FDA vs TI: Regarding the TI’s role in addressing EIS and EIA matters, the civil law suit of U.S. v Philip Morris’ final opinion by U.S. District Judge Gladys Kessler in August 2006 states the obvious, that for decades the TI has survived and profited from “selling a highly addictive product which causes diseases that lead to a staggering number of deaths per year, an immeasurable amount of human suffering and economic loss, and a profound burden on our national health care system. [They] have known many of these facts for at least 50 years or more. Despite that knowledge, they have consistently, repeatedly and with enormous skill and sophistication, denied these facts to the public, the Government, and to the public health community.”
Going forward, the Framework Convention on Tobacco Control (FCTC), which entered into force in 2005 and currently has 177 Parties from all regions of the world, makes it clear that governments need to be very circumspect and cautious in their dealings with the TI. As set for in Article 5.3’s “General Obligations”, the Convention states that “in setting and implementing their public health policies with respect to tobacco control, Parties shall act to protect these policies from commercial and other vested interests of the TI in accordance with national laws.” While that statement references governments’ public health policies, the diverse environmental impacts resulting from TI practices likewise necessitate governments acting to “protect” those policies, especially given Article 18’s parallel interest and concern in calling for the protection of the environment.
National Environmental Policy Act (NEPA) Standards: Regarding NEPA standards and procedures related to the preparation of an EIS or EA, we question the statement of David Ashley and Hoshing Chang that TPW is individually and cumulatively trivial in the context of making a determination that the environmental impact of that TPW “may significantly affect the quality of the human environment.” Among the 15 referenced source materials provided at the end of the proposed rulemaking statement, reference 13 affirms the toxicity of butt waste leachate on saltwater topsmelt and the freshwater fathead minnow. Taking into account the precautionary principle, preventive, anticipatory measures are called for when an activity raises threats of harm to the environment, wildlife or human health, even if some cause-and-effect relationships are not fully established scientifically.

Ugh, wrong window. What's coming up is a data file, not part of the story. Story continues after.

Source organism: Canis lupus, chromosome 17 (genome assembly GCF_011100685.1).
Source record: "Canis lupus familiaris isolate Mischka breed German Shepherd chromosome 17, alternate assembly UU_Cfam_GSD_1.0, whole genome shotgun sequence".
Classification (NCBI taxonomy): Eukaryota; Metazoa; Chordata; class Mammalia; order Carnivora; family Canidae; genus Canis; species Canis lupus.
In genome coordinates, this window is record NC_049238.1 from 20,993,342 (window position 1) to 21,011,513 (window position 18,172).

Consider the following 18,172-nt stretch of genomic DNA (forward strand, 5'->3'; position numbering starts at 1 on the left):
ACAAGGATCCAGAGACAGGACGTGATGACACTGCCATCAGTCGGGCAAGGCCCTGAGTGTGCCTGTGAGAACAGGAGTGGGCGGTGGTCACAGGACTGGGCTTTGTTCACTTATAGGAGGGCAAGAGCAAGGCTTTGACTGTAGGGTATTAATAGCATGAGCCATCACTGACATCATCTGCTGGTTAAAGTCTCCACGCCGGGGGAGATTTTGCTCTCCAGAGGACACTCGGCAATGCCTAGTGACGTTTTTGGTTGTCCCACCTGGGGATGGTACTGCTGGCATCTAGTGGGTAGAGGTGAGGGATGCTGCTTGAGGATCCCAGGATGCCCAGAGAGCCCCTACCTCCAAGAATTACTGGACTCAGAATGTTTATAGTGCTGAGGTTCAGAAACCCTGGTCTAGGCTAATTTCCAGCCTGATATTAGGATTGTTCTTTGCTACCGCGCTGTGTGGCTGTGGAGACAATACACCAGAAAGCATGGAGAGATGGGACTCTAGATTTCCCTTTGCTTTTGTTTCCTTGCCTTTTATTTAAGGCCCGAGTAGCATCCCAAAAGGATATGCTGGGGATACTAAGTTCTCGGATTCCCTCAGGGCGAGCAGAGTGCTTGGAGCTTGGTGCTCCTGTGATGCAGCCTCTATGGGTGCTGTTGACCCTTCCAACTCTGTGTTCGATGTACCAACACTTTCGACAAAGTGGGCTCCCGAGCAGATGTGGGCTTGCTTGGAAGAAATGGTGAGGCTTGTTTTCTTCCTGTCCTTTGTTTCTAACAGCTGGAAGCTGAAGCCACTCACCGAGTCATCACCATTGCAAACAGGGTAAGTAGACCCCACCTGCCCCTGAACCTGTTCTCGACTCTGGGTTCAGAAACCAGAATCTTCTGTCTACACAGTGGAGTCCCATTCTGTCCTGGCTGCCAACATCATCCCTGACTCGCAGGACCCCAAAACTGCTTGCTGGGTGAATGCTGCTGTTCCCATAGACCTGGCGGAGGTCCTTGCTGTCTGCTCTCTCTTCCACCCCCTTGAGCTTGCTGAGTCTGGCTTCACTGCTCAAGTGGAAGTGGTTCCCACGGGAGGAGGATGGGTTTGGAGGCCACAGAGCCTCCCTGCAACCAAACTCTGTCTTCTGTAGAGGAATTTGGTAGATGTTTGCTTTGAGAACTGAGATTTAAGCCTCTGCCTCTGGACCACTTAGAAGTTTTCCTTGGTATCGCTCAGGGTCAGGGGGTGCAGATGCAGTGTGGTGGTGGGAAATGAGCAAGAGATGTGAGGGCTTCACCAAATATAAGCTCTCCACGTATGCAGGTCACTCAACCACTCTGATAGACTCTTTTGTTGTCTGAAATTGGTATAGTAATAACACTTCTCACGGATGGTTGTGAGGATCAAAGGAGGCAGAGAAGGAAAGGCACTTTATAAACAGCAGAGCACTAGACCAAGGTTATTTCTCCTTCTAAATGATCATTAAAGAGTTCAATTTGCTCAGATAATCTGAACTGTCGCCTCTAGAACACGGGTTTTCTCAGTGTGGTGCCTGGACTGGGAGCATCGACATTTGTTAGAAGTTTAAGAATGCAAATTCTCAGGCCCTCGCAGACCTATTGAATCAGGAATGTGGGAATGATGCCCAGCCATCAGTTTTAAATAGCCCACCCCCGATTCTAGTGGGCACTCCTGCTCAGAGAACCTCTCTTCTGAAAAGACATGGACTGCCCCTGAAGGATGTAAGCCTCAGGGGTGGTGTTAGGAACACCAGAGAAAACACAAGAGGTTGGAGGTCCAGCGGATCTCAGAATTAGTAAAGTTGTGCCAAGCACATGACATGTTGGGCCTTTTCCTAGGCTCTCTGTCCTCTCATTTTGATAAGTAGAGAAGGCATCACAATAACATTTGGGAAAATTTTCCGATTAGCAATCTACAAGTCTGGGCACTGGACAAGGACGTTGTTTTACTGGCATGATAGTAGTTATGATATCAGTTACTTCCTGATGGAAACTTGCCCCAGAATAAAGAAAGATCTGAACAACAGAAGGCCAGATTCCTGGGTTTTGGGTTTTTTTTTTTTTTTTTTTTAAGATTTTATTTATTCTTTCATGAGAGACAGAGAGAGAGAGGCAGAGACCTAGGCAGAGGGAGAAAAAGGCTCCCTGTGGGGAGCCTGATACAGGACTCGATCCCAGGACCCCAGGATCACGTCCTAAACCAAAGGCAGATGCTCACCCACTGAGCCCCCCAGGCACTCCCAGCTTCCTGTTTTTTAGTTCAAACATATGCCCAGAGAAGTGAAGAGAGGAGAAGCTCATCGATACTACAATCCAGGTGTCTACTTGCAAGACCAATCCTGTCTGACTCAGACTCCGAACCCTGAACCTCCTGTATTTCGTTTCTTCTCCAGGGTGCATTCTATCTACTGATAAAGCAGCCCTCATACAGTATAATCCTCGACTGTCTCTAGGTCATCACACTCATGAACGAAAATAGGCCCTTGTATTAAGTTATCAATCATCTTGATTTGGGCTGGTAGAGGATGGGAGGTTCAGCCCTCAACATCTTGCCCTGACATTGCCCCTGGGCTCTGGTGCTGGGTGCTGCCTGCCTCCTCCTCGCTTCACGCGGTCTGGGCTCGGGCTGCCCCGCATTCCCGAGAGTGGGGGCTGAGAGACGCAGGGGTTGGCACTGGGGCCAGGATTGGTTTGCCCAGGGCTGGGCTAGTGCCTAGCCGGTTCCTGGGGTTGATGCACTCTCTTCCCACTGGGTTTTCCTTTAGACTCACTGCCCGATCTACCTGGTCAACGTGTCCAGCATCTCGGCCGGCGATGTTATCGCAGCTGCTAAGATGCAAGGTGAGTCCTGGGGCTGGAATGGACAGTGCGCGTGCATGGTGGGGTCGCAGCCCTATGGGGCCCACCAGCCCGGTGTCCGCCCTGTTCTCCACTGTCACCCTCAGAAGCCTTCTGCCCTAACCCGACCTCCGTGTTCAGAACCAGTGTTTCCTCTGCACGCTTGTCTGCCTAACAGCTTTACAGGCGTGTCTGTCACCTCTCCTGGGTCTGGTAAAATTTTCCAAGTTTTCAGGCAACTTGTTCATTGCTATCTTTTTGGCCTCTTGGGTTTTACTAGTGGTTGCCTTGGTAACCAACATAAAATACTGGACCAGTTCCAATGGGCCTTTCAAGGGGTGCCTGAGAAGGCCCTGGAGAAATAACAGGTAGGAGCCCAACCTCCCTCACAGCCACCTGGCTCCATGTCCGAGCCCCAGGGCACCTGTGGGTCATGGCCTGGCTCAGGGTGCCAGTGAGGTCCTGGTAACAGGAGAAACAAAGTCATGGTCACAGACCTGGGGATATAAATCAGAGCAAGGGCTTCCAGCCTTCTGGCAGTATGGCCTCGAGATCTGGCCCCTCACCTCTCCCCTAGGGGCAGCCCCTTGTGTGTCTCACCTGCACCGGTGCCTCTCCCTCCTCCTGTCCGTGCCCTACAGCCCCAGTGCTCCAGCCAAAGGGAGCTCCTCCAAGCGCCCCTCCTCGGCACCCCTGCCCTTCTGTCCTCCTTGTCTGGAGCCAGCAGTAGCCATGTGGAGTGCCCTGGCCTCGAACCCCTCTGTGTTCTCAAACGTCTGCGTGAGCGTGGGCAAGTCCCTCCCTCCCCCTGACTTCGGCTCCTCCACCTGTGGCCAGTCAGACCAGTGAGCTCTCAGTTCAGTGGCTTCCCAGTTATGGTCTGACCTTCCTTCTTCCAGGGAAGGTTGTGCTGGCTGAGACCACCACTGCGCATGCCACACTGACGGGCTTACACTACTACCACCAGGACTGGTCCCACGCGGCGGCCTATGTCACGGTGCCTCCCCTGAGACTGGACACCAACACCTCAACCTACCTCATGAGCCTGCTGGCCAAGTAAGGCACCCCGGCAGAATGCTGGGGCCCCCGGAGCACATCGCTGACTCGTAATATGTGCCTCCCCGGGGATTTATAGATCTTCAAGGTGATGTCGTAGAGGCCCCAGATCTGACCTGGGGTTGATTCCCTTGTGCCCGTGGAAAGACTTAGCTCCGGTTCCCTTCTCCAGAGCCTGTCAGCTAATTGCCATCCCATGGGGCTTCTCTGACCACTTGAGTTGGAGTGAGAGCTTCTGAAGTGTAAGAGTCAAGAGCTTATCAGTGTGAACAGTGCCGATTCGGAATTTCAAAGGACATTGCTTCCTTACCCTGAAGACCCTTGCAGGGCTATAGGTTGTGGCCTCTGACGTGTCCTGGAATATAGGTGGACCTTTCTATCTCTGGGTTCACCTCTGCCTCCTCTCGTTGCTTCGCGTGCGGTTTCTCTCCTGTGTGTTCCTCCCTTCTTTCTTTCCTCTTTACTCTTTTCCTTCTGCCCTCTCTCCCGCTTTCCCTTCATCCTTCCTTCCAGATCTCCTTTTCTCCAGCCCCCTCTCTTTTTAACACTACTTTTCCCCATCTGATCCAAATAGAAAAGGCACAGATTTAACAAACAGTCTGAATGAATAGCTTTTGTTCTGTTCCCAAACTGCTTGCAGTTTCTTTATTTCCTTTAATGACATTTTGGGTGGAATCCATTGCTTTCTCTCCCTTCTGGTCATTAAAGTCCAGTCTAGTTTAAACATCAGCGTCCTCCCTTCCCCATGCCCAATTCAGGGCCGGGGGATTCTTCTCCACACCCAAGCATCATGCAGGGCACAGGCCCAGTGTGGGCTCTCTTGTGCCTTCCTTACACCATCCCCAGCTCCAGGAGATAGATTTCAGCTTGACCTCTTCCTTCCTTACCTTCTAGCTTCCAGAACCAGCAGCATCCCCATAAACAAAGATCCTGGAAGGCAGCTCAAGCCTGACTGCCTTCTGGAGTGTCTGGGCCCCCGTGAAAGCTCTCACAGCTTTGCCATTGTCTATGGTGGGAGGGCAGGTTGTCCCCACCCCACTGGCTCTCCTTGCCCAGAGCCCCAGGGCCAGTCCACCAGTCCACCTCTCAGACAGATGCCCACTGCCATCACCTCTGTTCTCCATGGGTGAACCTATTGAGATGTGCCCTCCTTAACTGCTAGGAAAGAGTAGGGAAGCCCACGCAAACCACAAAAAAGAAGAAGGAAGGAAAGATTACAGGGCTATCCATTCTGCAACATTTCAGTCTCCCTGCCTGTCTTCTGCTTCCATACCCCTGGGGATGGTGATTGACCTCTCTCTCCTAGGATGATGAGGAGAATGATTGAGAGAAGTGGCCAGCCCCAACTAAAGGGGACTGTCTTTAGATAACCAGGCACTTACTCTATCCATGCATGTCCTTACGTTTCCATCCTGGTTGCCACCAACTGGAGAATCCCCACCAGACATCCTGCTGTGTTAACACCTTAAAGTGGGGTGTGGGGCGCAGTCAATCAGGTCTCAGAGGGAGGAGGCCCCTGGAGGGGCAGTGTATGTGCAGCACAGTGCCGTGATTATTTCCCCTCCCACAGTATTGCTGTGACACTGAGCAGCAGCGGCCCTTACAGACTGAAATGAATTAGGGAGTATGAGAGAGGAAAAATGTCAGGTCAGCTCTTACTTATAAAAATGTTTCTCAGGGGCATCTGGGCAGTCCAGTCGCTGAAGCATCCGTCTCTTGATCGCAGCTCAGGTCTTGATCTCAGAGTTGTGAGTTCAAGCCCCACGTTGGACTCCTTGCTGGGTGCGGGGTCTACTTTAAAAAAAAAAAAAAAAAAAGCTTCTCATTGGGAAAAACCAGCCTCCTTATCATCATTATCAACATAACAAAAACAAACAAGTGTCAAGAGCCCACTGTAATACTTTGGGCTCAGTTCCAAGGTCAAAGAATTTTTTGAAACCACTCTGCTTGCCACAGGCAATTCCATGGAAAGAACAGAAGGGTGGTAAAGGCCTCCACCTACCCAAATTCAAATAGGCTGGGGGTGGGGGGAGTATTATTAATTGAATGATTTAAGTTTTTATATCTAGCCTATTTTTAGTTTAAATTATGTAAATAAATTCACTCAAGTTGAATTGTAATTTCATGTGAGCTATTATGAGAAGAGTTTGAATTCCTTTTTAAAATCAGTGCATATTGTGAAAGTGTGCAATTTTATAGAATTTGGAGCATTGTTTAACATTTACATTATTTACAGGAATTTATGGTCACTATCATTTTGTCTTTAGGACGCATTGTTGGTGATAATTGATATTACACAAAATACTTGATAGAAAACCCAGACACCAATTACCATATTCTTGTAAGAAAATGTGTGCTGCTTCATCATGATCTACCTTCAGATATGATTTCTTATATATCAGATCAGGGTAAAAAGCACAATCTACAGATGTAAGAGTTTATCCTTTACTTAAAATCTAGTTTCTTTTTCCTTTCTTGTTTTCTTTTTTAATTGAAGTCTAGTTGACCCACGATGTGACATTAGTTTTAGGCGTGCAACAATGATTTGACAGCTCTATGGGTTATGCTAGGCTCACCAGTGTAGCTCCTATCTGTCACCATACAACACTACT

Clearly, additional research is needed to explore the actual risks that TPW pose to human and animal life. As also noted, the growing of tobacco and manufacturing of cigarettes may result in a variety of pesticides, herbicides, insecticides, fungicides and rodenticides being deposited into the environment. Additionally, 4,000 chemicals may be introduced to the environment via TPW, third-hand, and second-hand smoke. Those include chemicals such as carbon monoxide, hydrogen cyanide, nitrogen oxides, polycyclic aromatic hydrocarbons, ammonia, acetaldehyde, formaldehyde, benzene, phenol and others, over 50 of which are known to be carcinogenic to humans. Absent solid proof that these and other toxins are insignificantly impacting the environment, when neither the individual or cumulative studies have been given adequate attention, it’s very risky to just declare those risks as inconsequential. Moreover, one could reason that in such a situation, an “exceptional circumstance” might well be recognized as meeting the “may significantly affect” threshold unless and until sufficient studies to make those determinations have been carried out.
For these reasons, we ask the FDA, through its Center for Tobacco Products, to reject the proposed rule.
Respectfully submitted on behalf of the Cigarette Butt Pollution Project,
San Diego State University (SDSU) is one of the many California campuses going smoke free! SDSU will be implementing a new campus-wide smoking ban after getting the green light from university President Elliot Hirshman. The smoking ban was approved by the University Senate in April and has been under review by employee unions on campus. According to Assistant to the Vice President of Business and Financial Affairs, Nancy Demich, the ban is moving forward into the implementation stage. The smoking ban will go to a committee headed by Associate Vice President of Operations Robert Schulz in the first week of October to work out logistics. Go to the Daily Aztec to read the full article by clicking here.